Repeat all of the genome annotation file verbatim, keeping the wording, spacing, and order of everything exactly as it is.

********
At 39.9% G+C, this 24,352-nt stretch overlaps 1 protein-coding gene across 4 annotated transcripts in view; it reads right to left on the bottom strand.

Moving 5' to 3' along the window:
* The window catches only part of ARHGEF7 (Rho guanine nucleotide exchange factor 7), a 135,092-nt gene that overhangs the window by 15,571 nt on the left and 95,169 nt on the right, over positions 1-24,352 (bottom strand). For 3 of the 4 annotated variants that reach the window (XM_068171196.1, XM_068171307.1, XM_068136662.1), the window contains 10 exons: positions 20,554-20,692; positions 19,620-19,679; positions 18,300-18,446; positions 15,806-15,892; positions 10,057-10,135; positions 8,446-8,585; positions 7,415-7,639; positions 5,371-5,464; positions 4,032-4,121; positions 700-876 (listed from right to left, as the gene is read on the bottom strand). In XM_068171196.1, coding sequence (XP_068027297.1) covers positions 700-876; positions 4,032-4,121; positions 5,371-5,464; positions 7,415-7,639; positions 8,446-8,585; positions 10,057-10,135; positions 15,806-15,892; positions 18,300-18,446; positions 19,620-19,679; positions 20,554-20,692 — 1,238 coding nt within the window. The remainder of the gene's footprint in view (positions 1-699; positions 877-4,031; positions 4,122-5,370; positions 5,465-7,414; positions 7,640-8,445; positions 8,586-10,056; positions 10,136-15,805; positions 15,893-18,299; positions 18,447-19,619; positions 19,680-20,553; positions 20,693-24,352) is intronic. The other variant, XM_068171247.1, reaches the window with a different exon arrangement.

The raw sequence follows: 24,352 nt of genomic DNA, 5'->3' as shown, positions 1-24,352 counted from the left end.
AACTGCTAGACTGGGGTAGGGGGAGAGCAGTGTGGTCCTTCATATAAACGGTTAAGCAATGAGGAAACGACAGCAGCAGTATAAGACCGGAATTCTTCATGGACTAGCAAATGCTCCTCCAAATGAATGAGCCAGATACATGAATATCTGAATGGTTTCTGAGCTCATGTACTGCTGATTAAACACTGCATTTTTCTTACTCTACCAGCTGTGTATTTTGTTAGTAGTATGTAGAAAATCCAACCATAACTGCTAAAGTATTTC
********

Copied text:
At 39.9% G+C, this 24,352-nt stretch overlaps 1 protein-coding gene across 4 annotated transcripts in view; it reads right to left on the bottom strand.

Moving 5' to 3' along the window:
* The window catches only part of ARHGEF7 (Rho guanine nucleotide exchange factor 7), a 135,092-nt gene that overhangs the window by 15,571 nt on the left and 95,169 nt on the right, over positions 1-24,352 (bottom strand). For 3 of the 4 annotated variants that reach the window (XM_068171196.1, XM_068171307.1, XM_068136662.1), the window contains 10 exons: positions 20,554-20,692; positions 19,620-19,679; positions 18,300-18,446; positions 15,806-15,892; positions 10,057-10,135; positions 8,446-8,585; positions 7,415-7,639; positions 5,371-5,464; positions 4,032-4,121; positions 700-876 (listed from right to left, as the gene is read on the bottom strand). In XM_068171196.1, coding sequence (XP_068027297.1) covers positions 700-876; positions 4,032-4,121; positions 5,371-5,464; positions 7,415-7,639; positions 8,446-8,585; positions 10,057-10,135; positions 15,806-15,892; positions 18,300-18,446; positions 19,620-19,679; positions 20,554-20,692 — 1,238 coding nt within the window. The remainder of the gene's footprint in view (positions 1-699; positions 877-4,031; positions 4,122-5,370; positions 5,465-7,414; positions 7,640-8,445; positions 8,586-10,056; positions 10,136-15,805; positions 15,893-18,299; positions 18,447-19,619; positions 19,680-20,553; positions 20,693-24,352) is intronic. The other variant, XM_068171247.1, reaches the window with a different exon arrangement.

The raw sequence follows: 24,352 nt of genomic DNA, 5'->3' as shown, positions 1-24,352 counted from the left end.
AACTGCTAGACTGGGGTAGGGGGAGAGCAGTGTGGTCCTTCATATAAACGGTTAAGCAATGAGGAAACGACAGCAGCAGTATAAGACCGGAATTCTTCATGGACTAGCAAATGCTCCTCCAAATGAATGAGCCAGATACATGAATATCTGAATGGTTTCTGAGCTCATGTACTGCTGATTAAACACTGCATTTTTCTTACTCTACCAGCTGTGTATTTTGTTAGTAGTATGTAGAAAATCCAACCATAACTGCTAAAGTATTTC